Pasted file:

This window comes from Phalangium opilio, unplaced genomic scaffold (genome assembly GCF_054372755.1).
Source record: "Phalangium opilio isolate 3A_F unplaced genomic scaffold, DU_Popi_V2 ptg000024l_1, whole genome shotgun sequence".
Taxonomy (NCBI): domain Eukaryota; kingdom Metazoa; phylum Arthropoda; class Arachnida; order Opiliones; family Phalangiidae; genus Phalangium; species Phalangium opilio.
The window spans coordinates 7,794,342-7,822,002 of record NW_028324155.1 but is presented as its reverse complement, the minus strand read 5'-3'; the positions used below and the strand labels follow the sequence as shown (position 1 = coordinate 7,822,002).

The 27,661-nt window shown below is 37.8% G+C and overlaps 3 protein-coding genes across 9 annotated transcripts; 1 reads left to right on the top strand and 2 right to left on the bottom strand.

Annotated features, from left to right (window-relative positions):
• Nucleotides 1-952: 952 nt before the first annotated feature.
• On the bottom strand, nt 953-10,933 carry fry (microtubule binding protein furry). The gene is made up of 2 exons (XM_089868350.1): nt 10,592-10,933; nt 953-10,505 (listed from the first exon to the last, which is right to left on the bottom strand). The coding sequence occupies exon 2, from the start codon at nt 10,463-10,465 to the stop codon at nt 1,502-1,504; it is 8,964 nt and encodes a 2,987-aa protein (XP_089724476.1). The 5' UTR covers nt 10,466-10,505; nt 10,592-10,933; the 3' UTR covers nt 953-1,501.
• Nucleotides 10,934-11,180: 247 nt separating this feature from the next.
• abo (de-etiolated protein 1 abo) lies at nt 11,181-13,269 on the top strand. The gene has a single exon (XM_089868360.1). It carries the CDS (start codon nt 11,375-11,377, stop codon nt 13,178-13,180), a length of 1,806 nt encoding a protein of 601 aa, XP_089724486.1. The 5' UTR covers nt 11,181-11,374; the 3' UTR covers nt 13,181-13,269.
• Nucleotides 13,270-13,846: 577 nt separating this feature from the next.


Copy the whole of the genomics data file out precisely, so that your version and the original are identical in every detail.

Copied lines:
This window comes from Phalangium opilio, unplaced genomic scaffold (genome assembly GCF_054372755.1).
Source record: "Phalangium opilio isolate 3A_F unplaced genomic scaffold, DU_Popi_V2 ptg000024l_1, whole genome shotgun sequence".
Taxonomy (NCBI): domain Eukaryota; kingdom Metazoa; phylum Arthropoda; class Arachnida; order Opiliones; family Phalangiidae; genus Phalangium; species Phalangium opilio.
The window spans coordinates 7,794,342-7,822,002 of record NW_028324155.1 but is presented as its reverse complement, the minus strand read 5'-3'; the positions used below and the strand labels follow the sequence as shown (position 1 = coordinate 7,822,002).

The 27,661-nt window shown below is 37.8% G+C and overlaps 3 protein-coding genes across 9 annotated transcripts; 1 reads left to right on the top strand and 2 right to left on the bottom strand.

Annotated features, from left to right (window-relative positions):
• Nucleotides 1-952: 952 nt before the first annotated feature.
• On the bottom strand, nt 953-10,933 carry fry (microtubule binding protein furry). The gene is made up of 2 exons (XM_089868350.1): nt 10,592-10,933; nt 953-10,505 (listed from the first exon to the last, which is right to left on the bottom strand). The coding sequence occupies exon 2, from the start codon at nt 10,463-10,465 to the stop codon at nt 1,502-1,504; it is 8,964 nt and encodes a 2,987-aa protein (XP_089724476.1). The 5' UTR covers nt 10,466-10,505; nt 10,592-10,933; the 3' UTR covers nt 953-1,501.
• Nucleotides 10,934-11,180: 247 nt separating this feature from the next.
• abo (de-etiolated protein 1 abo) lies at nt 11,181-13,269 on the top strand. The gene has a single exon (XM_089868360.1). It carries the CDS (start codon nt 11,375-11,377, stop codon nt 13,178-13,180), a length of 1,806 nt encoding a protein of 601 aa, XP_089724486.1. The 5' UTR covers nt 11,181-11,374; the 3' UTR covers nt 13,181-13,269.
• Nucleotides 13,270-13,846: 577 nt separating this feature from the next.